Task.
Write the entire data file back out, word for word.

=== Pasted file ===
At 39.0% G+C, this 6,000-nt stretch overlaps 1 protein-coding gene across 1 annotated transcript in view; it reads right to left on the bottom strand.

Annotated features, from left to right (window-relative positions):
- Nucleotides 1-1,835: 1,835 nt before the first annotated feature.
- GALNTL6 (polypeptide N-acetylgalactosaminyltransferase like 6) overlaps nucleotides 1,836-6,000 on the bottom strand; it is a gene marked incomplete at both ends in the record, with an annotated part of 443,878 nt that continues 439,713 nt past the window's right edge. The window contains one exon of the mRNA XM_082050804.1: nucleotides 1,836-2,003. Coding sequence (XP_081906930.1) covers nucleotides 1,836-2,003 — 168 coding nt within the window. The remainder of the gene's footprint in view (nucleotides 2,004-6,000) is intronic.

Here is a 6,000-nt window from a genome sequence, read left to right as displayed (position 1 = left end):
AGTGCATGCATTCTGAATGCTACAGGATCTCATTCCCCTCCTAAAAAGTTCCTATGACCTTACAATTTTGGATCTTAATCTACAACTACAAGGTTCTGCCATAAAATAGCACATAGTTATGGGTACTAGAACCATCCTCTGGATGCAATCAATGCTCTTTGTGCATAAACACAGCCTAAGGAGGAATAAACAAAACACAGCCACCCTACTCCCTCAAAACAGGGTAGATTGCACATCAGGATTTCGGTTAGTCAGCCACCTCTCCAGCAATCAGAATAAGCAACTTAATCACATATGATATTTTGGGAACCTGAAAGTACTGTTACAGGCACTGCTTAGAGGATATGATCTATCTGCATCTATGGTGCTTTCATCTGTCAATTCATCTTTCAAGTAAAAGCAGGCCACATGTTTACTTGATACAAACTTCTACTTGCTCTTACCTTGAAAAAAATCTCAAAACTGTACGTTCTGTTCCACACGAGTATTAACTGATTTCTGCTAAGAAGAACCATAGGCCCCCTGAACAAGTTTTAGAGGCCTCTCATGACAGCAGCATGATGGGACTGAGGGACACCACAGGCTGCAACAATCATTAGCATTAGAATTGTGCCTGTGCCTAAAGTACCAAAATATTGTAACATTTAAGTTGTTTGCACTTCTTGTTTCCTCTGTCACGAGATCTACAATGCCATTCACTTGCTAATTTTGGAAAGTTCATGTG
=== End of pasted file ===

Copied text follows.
At 39.0% G+C, this 6,000-nt stretch overlaps 1 protein-coding gene across 1 annotated transcript in view; it reads right to left on the bottom strand.

Annotated features, from left to right (window-relative positions):
- Nucleotides 1-1,835: 1,835 nt before the first annotated feature.
- GALNTL6 (polypeptide N-acetylgalactosaminyltransferase like 6) overlaps nucleotides 1,836-6,000 on the bottom strand; it is a gene marked incomplete at both ends in the record, with an annotated part of 443,878 nt that continues 439,713 nt past the window's right edge. The window contains one exon of the mRNA XM_082050804.1: nucleotides 1,836-2,003. Coding sequence (XP_081906930.1) covers nucleotides 1,836-2,003 — 168 coding nt within the window. The remainder of the gene's footprint in view (nucleotides 2,004-6,000) is intronic.

Here is a 6,000-nt window from a genome sequence, read left to right as displayed (position 1 = left end):
AGTGCATGCATTCTGAATGCTACAGGATCTCATTCCCCTCCTAAAAAGTTCCTATGACCTTACAATTTTGGATCTTAATCTACAACTACAAGGTTCTGCCATAAAATAGCACATAGTTATGGGTACTAGAACCATCCTCTGGATGCAATCAATGCTCTTTGTGCATAAACACAGCCTAAGGAGGAATAAACAAAACACAGCCACCCTACTCCCTCAAAACAGGGTAGATTGCACATCAGGATTTCGGTTAGTCAGCCACCTCTCCAGCAATCAGAATAAGCAACTTAATCACATATGATATTTTGGGAACCTGAAAGTACTGTTACAGGCACTGCTTAGAGGATATGATCTATCTGCATCTATGGTGCTTTCATCTGTCAATTCATCTTTCAAGTAAAAGCAGGCCACATGTTTACTTGATACAAACTTCTACTTGCTCTTACCTTGAAAAAAATCTCAAAACTGTACGTTCTGTTCCACACGAGTATTAACTGATTTCTGCTAAGAAGAACCATAGGCCCCCTGAACAAGTTTTAGAGGCCTCTCATGACAGCAGCATGATGGGACTGAGGGACACCACAGGCTGCAACAATCATTAGCATTAGAATTGTGCCTGTGCCTAAAGTACCAAAATATTGTAACATTTAAGTTGTTTGCACTTCTTGTTTCCTCTGTCACGAGATCTACAATGCCATTCACTTGCTAATTTTGGAAAGTTCATGTG